I work at Birmingham Botanical Gardens (UK) and would like some help to identify this fern please. It was found growing as a weed in the Subtropical Glasshouse. There are many which have self-spored about.
We don’t just have ferns in the Fernery – we have been given a range of flowering plants that are suited to life in the wall pockets – and we have already been enjoying the flowers. The Christmas cactus made a great splash of colour – and looked even better when the weeds had been removed! The Paphiopedilum given to us by Henry Folkard has been in flower for over a month now. Yesterday we were delighted to see the first hybrid Epiphyllum in flower – it is spectacular!
On 6th February we opened the Fernery for some important visitors – Margaret Carney, the CEO of Sefton Council, and Angela White of Sefton Council for Voluntary Service, so that they could see what progress has been made in the Fernery, and how we are helping members of the community. We were also delighted to welcome Lord and Lady Fearn of Southport.
Yesterday we introduced volunteers from the BGCA to the mysteries of propagation from spores. BGCA had their own selection of 20 packets of spores from the BPS Spore Exchange, which were sown by the volunteers. Then a few enthusiasts used some previously collected spores to sow ferns for outside the Fernery.
Finally, we were very grateful that heating had been restored after the failure of the electrical system in the Fernery the previous week. Judging by the new croziers emerging, the ferns were grateful too!
For an endangered and declining plant, Marsh Clubmoss has a lot of big numbers associated with it. For instance, clubmosses evolved some 400 million years ago and tree-sized clubmosses contributed to the coal swamps of the Carboniferous geological period. However, Marsh Clubmoss is quite small, usually just a few centimetres in height, and looks a bit like the tip nipped of the end of a conifer branch, and pokes upright in the ground. Each plant generally has two short creeping shoots arranged in a V, with an upright “club” arising from the join. In fact, clubmosses are neither moss nor of course conifer, but are closely allied to ferns. Like ferns, they have a two-stage life-cycle. The “clubs”, called strobili, produce 1000s of tiny spores. These spores germinate to produce the gametophyte stage of the plant, which produces eggs and sperm – but I’ve yet to meet anyone who has actually seen a Marsh Clubmoss gametophyte, and that is despite being lucky enough to see 1000s of plants this year! This is pretty amazing – Marsh Clubmoss can form sizeable colonies where it finds suitable conditions, but the gradual degradation of wet heath and valley mire, its preferred habitat, means that it has declined by (and here is an uncomfortably big number) 85% in the last 85 years and many colonies are tiny. Its classification as endangered is a reflection of the very real extinction risk it is facing in the wild.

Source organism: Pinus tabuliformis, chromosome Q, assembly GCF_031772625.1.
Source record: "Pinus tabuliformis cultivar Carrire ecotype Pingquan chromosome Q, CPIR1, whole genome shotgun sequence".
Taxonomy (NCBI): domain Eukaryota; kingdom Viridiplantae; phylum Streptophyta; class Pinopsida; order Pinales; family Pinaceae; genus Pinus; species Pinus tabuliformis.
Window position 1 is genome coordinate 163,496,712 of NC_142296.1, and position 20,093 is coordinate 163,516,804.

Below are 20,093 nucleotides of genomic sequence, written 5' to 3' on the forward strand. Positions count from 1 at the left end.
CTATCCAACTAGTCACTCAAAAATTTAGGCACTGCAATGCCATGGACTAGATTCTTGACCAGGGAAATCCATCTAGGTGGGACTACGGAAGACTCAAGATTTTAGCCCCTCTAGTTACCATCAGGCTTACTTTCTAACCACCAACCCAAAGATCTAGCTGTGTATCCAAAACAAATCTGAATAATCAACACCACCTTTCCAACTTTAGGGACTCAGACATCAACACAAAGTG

So how was I fortunate enough to see so many plants? Well, Marsh Clubmoss is one of the 19 species whose fortunes we hope to reverse through Back from the Brink in Dorset. Firstly, we’ve been working with the Species Recovery Trust and our volunteer survey team to check all the known sites in Dorset, bringing records up to date and making a better assessment of how it’s doing and where conditions need improving for the species. Secondly, we are trying to create ideal conditions to allow it to spread.
In lowland England, Marsh Clubmoss is generally found on very open, peaty and often slightly compressed bare ground in wet heathland. This is often along the edges of tracks or livestock paths. It can also creep along the top of bog mosses out in wet valley mires. Low growing, it can’t tolerate being shaded out by other plants and is found where there is little by way of plant nutrients in the soil that would encourage the speedy growth of other plants. Marsh Clubmoss has a trick up its sleeve, because it has an association with a fungus called Mucoromycotina that it is thought may help it gain nutrients in these otherwise unfavourable conditions. In the past, bare ground was created on heathland by grazing livestock, cart tracks and also turf cutting for fuel, but grazing has declined and peat cutting no longer occurs.